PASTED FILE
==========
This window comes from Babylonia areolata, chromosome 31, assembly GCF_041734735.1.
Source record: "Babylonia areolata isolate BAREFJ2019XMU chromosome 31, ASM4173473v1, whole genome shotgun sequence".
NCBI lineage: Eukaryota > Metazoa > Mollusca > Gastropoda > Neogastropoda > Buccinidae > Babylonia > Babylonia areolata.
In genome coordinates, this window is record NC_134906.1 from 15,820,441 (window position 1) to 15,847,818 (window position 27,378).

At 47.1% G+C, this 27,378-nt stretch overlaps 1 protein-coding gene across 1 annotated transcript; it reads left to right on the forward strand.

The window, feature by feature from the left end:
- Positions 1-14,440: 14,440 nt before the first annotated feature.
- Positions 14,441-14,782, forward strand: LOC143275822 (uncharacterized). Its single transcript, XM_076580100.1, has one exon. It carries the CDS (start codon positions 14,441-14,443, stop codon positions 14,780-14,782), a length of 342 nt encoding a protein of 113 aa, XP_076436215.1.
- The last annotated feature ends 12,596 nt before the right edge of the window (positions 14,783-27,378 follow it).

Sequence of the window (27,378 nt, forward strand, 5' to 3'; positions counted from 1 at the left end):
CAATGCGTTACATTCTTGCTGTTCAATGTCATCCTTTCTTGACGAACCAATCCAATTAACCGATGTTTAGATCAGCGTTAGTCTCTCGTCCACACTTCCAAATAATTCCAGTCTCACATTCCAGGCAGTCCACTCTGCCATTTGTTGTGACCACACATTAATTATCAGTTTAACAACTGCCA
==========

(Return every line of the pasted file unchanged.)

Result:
This window comes from Babylonia areolata, chromosome 31, assembly GCF_041734735.1.
Source record: "Babylonia areolata isolate BAREFJ2019XMU chromosome 31, ASM4173473v1, whole genome shotgun sequence".
NCBI lineage: Eukaryota > Metazoa > Mollusca > Gastropoda > Neogastropoda > Buccinidae > Babylonia > Babylonia areolata.
In genome coordinates, this window is record NC_134906.1 from 15,820,441 (window position 1) to 15,847,818 (window position 27,378).

At 47.1% G+C, this 27,378-nt stretch overlaps 1 protein-coding gene across 1 annotated transcript; it reads left to right on the forward strand.

The window, feature by feature from the left end:
- Positions 1-14,440: 14,440 nt before the first annotated feature.
- Positions 14,441-14,782, forward strand: LOC143275822 (uncharacterized). Its single transcript, XM_076580100.1, has one exon. It carries the CDS (start codon positions 14,441-14,443, stop codon positions 14,780-14,782), a length of 342 nt encoding a protein of 113 aa, XP_076436215.1.
- The last annotated feature ends 12,596 nt before the right edge of the window (positions 14,783-27,378 follow it).

Sequence of the window (27,378 nt, forward strand, 5' to 3'; positions counted from 1 at the left end):
CAATGCGTTACATTCTTGCTGTTCAATGTCATCCTTTCTTGACGAACCAATCCAATTAACCGATGTTTAGATCAGCGTTAGTCTCTCGTCCACACTTCCAAATAATTCCAGTCTCACATTCCAGGCAGTCCACTCTGCCATTTGTTGTGACCACACATTAATTATCAGTTTAACAACTGCCA